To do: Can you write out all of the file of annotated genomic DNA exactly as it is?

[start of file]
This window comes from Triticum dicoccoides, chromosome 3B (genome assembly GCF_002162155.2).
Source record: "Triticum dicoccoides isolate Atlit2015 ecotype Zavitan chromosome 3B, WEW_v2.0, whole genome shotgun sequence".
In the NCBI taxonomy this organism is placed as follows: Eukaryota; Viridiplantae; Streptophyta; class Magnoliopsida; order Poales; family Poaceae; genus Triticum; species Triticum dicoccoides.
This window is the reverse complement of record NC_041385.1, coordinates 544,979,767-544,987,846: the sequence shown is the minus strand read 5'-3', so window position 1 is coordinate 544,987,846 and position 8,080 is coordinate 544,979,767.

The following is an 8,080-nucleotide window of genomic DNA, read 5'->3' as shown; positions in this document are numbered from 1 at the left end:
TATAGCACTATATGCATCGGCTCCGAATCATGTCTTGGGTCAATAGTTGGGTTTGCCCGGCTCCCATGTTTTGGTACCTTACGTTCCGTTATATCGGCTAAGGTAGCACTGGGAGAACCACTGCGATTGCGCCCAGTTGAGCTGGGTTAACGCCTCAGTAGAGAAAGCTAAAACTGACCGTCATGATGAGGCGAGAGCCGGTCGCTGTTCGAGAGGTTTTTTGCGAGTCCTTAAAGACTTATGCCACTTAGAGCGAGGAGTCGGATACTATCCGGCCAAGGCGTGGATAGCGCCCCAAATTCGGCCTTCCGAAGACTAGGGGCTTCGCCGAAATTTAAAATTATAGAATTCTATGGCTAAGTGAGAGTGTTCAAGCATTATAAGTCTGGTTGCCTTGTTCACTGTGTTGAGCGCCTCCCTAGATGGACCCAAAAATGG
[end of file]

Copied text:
This window comes from Triticum dicoccoides, chromosome 3B (genome assembly GCF_002162155.2).
Source record: "Triticum dicoccoides isolate Atlit2015 ecotype Zavitan chromosome 3B, WEW_v2.0, whole genome shotgun sequence".
In the NCBI taxonomy this organism is placed as follows: Eukaryota; Viridiplantae; Streptophyta; class Magnoliopsida; order Poales; family Poaceae; genus Triticum; species Triticum dicoccoides.
This window is the reverse complement of record NC_041385.1, coordinates 544,979,767-544,987,846: the sequence shown is the minus strand read 5'-3', so window position 1 is coordinate 544,987,846 and position 8,080 is coordinate 544,979,767.

The following is an 8,080-nucleotide window of genomic DNA, read 5'->3' as shown; positions in this document are numbered from 1 at the left end:
TATAGCACTATATGCATCGGCTCCGAATCATGTCTTGGGTCAATAGTTGGGTTTGCCCGGCTCCCATGTTTTGGTACCTTACGTTCCGTTATATCGGCTAAGGTAGCACTGGGAGAACCACTGCGATTGCGCCCAGTTGAGCTGGGTTAACGCCTCAGTAGAGAAAGCTAAAACTGACCGTCATGATGAGGCGAGAGCCGGTCGCTGTTCGAGAGGTTTTTTGCGAGTCCTTAAAGACTTATGCCACTTAGAGCGAGGAGTCGGATACTATCCGGCCAAGGCGTGGATAGCGCCCCAAATTCGGCCTTCCGAAGACTAGGGGCTTCGCCGAAATTTAAAATTATAGAATTCTATGGCTAAGTGAGAGTGTTCAAGCATTATAAGTCTGGTTGCCTTGTTCACTGTGTTGAGCGCCTCCCTAGATGGACCCAAAAATGG